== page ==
On the other hand, the reason franchises have been successful in the past is due to the legal ramifications the franchiser can evoke if a franchisee does not adhere to the strict business model and requirements laid down...
A quick starting note: I did my initial research on this subject matter prior to the COVID-19 pandemic reaching North America. However, seeing the results of this crisis only reinforced my theory: Martial arts schools must consolidate, or will perish. There may be schools that are exceptions, but they are just that: exceptions.
Inconsistent Levels of Quality
A recent graph published in MASuccess showed that around 96% of all martial arts school owners own only one or two schools. Many of those second schools are small satellite locations (and usually located in an elementary school gym or a local community center). This indicates that there is a lack of consistency with respect to curriculum, standards, quality and legitimacy.
Unfortunately, this lack of conformity has resulted in numerous lawsuits against various schools, often due to some type of negligence on the part of the school owner. Whether this negligence was due to actions of the school owner or one of the...
by Dave Kovar
In the March/April 2020 issue of MASuccess, I discussed the first three keys to long-term success: Keep your center, value your relationships above all else and know where you’re going. Here, I will cover the final two.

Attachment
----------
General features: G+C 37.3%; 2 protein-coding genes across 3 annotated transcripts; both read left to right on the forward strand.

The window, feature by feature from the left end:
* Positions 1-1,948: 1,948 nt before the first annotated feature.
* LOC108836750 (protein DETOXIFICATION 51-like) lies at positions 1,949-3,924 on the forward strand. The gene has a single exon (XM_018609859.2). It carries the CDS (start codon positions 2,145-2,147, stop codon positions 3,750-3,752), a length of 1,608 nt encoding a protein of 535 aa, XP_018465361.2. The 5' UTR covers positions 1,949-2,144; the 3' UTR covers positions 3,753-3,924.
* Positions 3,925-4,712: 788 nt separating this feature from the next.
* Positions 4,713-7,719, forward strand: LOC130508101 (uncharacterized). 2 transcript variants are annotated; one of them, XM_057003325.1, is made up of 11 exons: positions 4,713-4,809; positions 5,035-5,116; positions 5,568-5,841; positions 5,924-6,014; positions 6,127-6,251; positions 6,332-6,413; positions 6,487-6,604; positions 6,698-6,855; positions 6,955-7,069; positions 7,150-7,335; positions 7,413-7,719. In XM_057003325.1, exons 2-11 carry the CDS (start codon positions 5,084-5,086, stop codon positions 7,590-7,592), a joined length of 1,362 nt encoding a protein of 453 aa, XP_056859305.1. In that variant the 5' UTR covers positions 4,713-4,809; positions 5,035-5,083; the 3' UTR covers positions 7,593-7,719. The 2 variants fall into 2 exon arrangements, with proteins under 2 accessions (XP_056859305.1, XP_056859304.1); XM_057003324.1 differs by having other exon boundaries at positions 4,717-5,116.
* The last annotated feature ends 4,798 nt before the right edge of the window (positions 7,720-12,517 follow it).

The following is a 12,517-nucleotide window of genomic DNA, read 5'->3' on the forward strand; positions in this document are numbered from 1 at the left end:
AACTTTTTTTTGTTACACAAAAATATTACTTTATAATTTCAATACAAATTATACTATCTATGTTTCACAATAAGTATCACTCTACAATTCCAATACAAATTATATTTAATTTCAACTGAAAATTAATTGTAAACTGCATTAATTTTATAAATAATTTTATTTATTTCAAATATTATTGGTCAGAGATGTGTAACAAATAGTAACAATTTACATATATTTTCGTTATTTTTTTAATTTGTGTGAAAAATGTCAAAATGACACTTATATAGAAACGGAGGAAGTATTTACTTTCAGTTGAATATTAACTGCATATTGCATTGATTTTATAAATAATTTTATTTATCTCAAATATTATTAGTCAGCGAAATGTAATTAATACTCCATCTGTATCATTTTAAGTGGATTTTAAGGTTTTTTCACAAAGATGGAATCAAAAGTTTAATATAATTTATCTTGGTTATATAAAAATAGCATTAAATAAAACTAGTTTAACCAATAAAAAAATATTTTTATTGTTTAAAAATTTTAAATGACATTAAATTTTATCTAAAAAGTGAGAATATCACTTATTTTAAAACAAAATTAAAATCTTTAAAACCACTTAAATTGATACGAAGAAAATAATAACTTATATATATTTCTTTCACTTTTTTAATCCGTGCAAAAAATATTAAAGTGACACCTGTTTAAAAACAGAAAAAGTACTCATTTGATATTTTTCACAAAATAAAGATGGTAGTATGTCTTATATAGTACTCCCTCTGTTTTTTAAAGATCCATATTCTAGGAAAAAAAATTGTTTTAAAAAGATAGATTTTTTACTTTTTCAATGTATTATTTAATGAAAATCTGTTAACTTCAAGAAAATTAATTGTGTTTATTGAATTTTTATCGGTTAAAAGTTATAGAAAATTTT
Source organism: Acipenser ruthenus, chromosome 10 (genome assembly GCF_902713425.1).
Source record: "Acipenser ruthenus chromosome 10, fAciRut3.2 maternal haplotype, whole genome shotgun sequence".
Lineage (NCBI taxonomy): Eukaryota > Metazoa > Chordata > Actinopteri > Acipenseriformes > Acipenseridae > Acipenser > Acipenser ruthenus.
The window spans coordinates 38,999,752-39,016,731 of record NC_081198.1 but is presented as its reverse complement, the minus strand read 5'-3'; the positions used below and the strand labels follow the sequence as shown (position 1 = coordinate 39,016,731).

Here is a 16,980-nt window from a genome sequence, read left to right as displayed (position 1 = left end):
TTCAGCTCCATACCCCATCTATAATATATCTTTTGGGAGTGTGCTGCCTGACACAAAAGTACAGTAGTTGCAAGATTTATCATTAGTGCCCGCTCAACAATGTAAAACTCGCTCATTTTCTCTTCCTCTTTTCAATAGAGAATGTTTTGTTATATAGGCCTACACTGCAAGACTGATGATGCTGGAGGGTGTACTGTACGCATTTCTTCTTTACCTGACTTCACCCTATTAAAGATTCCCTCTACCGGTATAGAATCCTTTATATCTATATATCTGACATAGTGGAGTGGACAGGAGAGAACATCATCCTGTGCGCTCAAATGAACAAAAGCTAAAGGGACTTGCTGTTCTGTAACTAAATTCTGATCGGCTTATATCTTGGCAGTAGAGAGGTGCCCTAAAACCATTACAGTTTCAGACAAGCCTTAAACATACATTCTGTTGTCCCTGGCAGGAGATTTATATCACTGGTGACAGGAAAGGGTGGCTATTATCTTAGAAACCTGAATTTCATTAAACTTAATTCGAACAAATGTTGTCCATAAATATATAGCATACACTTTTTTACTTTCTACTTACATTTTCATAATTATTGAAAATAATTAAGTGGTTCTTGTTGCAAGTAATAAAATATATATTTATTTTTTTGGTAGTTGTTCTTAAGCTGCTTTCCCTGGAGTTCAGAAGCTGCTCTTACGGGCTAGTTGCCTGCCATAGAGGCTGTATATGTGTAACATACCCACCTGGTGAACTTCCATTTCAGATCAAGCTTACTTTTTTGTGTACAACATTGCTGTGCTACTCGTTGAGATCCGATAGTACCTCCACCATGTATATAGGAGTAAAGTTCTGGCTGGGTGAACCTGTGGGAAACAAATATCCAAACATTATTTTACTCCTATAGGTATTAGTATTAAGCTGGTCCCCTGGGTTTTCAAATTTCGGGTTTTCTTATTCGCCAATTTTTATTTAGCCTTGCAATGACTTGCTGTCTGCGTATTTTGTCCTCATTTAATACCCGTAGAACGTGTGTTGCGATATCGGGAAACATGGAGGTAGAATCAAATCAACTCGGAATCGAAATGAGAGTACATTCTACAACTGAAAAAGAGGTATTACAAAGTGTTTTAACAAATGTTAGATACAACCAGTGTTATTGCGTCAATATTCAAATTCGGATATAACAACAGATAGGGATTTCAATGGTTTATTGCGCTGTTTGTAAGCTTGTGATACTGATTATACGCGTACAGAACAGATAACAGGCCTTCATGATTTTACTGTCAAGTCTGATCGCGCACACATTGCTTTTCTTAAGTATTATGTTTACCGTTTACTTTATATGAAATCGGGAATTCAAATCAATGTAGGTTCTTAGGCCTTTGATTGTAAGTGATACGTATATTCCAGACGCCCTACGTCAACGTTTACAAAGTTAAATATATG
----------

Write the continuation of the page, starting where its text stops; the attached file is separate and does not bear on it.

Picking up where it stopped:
4 Know How You’re Going to Get There
Once you know where you’re going (my third key), the next step is figuring out how you’re going to get there. You don’t need to know every detail; you just need to begin taking steps in the right direction. Remember that motivation follows action. There’s something magical about taking that first step. Plan out the next step, and the step after that, day by day. Before you know it, you will have made great progress.
There are so many applications for this practice in the business of running a martial arts school. Imagine if your goal is to get 20 new members in the next month. How are you going to get there?...
by Philip E. Goss Jr., Esq.
I’ve had the pleasure of writing this column for 19 years. The membership of the Martial Arts Industry Association has grown greatly during this time, both in size and sophistication.
There are many business subjects that have been and continue to be important to school owners. One is the issue of restrictive covenants and employment agreements, a hot topic from day one, circa 2001, and still worthy of attention.
Those who read my columns regularly know that I’ve always warned that the law typically moves at a glacial pace (“law” in this case referring to statutes that are enacted by legislatures and later defined by courts). The law is not equipped to react quickly to changing technology and social mores. By way of example, who among us in 2001 would have bet their lunch money that by today, marijuana use would be at least partially decriminalized in half of the Unites States or that same-sex marriage would be legal...